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November 18, 2008

Paulson Rules Out Using Bailout Money to Assist Auto Industry

My previous tentative faith that he knew what he was doing is badly shaken, but at east he gets this one right:

Treasury Secretary Henry Paulson Tuesday defended a massive financial rescue in the face of criticism from lawmakers and a top US official wanting to use it to shore up the battered economy.

The 700 billion dollar Troubled Asset Relief Program (TARP) "is not a panacea for all our economic difficulties," Paulson told a hearing of the House of Representatives Financial Services Committee.

"The rescue package was not intended to be an economic stimulus or an economic recovery package; it was intended to shore up the foundation of our economy by stabilizing the financial system, and it is unrealistic to expect it to reverse the damage that had already been inflicted by the severity of the crisis," he said.

A blitz of bailout news from Jules Crittendon.

Jeff Sessions, of the Republican wing of the Republican Party, sends a letter to Bush urging restraint, if not reversal, on bailouts:

Less than a week after pushing for authority to purchase distressed securities, Secretary Paulson altered the focus of the Troubled Asset Relief Program (TARP) to recapitalize banks instead. That move directly contradicted his prior testimony to the Senate: “There are some that said we should just go and stick capital in the banks . . . but we said the right way to do this is not going around and using guarantees or injecting capital.” Since that time, Secretary Paulson has abandoned the stated goal of purchasing distressed assets and is now concentrating on purchasing large equity stakes in banking institutions. The financial sector recovery program operating today is entirely different from the one outlined to, and approved by, Congress in October. I can only conclude that the swift reversal from purchasing toxic assets to stock purchases was part of a plan to mislead the Congress because massive stock purchases would have received a much more hostile reception.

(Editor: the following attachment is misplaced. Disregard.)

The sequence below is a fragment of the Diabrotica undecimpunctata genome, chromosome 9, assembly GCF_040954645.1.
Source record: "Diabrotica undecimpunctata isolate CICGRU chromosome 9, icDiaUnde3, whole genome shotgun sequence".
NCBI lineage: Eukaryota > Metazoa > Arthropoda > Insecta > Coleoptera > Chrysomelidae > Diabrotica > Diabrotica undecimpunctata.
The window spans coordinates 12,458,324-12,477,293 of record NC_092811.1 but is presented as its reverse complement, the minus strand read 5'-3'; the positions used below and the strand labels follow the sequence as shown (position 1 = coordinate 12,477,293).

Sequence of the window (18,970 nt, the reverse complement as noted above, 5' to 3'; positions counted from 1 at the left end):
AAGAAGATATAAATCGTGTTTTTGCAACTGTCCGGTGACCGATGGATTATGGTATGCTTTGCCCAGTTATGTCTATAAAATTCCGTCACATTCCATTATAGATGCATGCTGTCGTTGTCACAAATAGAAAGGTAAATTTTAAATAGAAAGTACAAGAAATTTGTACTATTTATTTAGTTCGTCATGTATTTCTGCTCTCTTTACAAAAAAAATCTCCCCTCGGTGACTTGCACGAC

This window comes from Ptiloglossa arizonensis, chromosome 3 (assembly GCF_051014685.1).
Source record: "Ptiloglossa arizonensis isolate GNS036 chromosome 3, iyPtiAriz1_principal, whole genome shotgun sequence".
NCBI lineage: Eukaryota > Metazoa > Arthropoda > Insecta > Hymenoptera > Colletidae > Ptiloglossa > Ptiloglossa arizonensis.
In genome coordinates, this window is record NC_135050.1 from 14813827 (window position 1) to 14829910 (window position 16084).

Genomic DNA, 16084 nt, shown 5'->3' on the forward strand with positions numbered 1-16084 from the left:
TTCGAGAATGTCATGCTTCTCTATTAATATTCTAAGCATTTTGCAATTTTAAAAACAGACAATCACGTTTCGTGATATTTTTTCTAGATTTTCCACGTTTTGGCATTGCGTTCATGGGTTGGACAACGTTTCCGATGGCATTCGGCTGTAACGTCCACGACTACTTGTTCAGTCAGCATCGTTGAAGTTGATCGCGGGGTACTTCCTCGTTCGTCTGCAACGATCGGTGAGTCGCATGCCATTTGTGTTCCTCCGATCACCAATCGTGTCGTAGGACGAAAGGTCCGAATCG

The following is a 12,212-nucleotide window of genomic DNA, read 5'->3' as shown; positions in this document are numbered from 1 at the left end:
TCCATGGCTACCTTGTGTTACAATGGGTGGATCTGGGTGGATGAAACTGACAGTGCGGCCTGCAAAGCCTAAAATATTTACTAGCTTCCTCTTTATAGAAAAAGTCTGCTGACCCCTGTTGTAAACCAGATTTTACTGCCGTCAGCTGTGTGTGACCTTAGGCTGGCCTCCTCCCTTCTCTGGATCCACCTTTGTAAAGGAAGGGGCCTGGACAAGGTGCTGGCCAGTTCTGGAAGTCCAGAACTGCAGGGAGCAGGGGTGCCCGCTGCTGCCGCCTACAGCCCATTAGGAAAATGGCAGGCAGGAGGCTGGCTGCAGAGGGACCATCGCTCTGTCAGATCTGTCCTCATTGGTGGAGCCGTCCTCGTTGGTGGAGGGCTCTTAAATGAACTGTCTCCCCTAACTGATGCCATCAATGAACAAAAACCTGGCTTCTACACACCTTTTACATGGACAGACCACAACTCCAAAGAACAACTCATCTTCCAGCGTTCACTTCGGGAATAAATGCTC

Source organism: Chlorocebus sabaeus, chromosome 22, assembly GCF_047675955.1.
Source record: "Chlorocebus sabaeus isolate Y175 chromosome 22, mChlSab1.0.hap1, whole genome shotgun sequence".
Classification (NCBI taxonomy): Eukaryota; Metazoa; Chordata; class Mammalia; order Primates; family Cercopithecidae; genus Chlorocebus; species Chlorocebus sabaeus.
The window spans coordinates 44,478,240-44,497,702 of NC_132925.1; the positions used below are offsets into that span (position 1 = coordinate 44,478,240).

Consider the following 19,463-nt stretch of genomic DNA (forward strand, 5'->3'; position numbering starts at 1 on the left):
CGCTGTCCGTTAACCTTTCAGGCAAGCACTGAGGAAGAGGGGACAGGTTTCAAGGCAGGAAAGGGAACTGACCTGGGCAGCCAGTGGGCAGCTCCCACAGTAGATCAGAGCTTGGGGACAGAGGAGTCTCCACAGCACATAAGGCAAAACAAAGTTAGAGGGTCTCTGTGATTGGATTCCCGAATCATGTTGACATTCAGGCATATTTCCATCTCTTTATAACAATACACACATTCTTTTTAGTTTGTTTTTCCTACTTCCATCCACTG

Predictably, efforts are now underway to expand the TARP to bail out private companies suffering in a recessionary economic climate, notably the big three auto manufacturers. Allowing this trend to continue sends a clear signal to foreign nations that the United States has turned its back on the free market and is a virtual guarantee that other “vital” industries will request government assistance in the future. As estimates for the Fiscal Year 2009 federal deficit approach the staggering $1 trillion mark, we must ask: where do we draw the line?

With this in mind, I urge you to:

1. Publicly outline a plan for extricating the government from the market as soon as reasonably possible, limiting further interference, and allowing markets to function in the future, as well as emphasizing clearly why this is an important principle.

2. Establish guidelines for making the TARP’s basic earnings and loss data – similar to that found on a corporation’s quarterly statement – available to the public. The Administration has argued that taxpayers may be made whole by the future sale of equities purchased by the TARP. Accordingly, the American people have the right to know the status of their investment.

3. Oppose the economic stimulus package that includes an additional bailout for troubled auto manufacturers. Your administration should not allow a struggling economy to be used as justification for a huge surge in government spending and control.